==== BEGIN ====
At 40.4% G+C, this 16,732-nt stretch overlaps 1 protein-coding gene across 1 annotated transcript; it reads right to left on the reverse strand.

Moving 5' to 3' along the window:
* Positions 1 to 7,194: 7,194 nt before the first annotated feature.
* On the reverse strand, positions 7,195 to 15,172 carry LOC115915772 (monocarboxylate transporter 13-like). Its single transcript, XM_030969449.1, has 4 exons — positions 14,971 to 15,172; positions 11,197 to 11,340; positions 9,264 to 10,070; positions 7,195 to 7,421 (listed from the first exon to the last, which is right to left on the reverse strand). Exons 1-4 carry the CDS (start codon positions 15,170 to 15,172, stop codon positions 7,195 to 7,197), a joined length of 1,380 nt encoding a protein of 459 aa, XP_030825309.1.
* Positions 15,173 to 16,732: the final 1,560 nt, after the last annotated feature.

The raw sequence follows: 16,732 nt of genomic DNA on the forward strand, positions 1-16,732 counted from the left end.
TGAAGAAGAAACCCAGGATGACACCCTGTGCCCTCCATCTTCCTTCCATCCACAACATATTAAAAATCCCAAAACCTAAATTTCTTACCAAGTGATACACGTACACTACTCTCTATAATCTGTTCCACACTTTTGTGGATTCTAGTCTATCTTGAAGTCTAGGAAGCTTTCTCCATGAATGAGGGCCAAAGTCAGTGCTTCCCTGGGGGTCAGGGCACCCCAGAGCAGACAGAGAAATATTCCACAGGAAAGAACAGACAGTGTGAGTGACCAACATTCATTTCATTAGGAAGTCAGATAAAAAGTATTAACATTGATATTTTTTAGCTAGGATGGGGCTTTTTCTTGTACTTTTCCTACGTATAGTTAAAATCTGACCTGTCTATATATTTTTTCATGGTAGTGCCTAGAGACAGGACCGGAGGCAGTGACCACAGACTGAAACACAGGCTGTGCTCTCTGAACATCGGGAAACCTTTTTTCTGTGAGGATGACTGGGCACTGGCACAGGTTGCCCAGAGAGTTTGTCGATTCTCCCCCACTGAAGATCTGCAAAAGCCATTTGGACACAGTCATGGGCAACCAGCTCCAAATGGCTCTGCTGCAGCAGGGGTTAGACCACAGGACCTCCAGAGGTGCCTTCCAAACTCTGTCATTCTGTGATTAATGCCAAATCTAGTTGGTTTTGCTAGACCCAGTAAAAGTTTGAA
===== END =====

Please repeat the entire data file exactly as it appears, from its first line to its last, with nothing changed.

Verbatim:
At 40.4% G+C, this 16,732-nt stretch overlaps 1 protein-coding gene across 1 annotated transcript; it reads right to left on the reverse strand.

Moving 5' to 3' along the window:
* Positions 1 to 7,194: 7,194 nt before the first annotated feature.
* On the reverse strand, positions 7,195 to 15,172 carry LOC115915772 (monocarboxylate transporter 13-like). Its single transcript, XM_030969449.1, has 4 exons — positions 14,971 to 15,172; positions 11,197 to 11,340; positions 9,264 to 10,070; positions 7,195 to 7,421 (listed from the first exon to the last, which is right to left on the reverse strand). Exons 1-4 carry the CDS (start codon positions 15,170 to 15,172, stop codon positions 7,195 to 7,197), a joined length of 1,380 nt encoding a protein of 459 aa, XP_030825309.1.
* Positions 15,173 to 16,732: the final 1,560 nt, after the last annotated feature.

The raw sequence follows: 16,732 nt of genomic DNA on the forward strand, positions 1-16,732 counted from the left end.
TGAAGAAGAAACCCAGGATGACACCCTGTGCCCTCCATCTTCCTTCCATCCACAACATATTAAAAATCCCAAAACCTAAATTTCTTACCAAGTGATACACGTACACTACTCTCTATAATCTGTTCCACACTTTTGTGGATTCTAGTCTATCTTGAAGTCTAGGAAGCTTTCTCCATGAATGAGGGCCAAAGTCAGTGCTTCCCTGGGGGTCAGGGCACCCCAGAGCAGACAGAGAAATATTCCACAGGAAAGAACAGACAGTGTGAGTGACCAACATTCATTTCATTAGGAAGTCAGATAAAAAGTATTAACATTGATATTTTTTAGCTAGGATGGGGCTTTTTCTTGTACTTTTCCTACGTATAGTTAAAATCTGACCTGTCTATATATTTTTTCATGGTAGTGCCTAGAGACAGGACCGGAGGCAGTGACCACAGACTGAAACACAGGCTGTGCTCTCTGAACATCGGGAAACCTTTTTTCTGTGAGGATGACTGGGCACTGGCACAGGTTGCCCAGAGAGTTTGTCGATTCTCCCCCACTGAAGATCTGCAAAAGCCATTTGGACACAGTCATGGGCAACCAGCTCCAAATGGCTCTGCTGCAGCAGGGGTTAGACCACAGGACCTCCAGAGGTGCCTTCCAAACTCTGTCATTCTGTGATTAATGCCAAATCTAGTTGGTTTTGCTAGACCCAGTAAAAGTTTGAA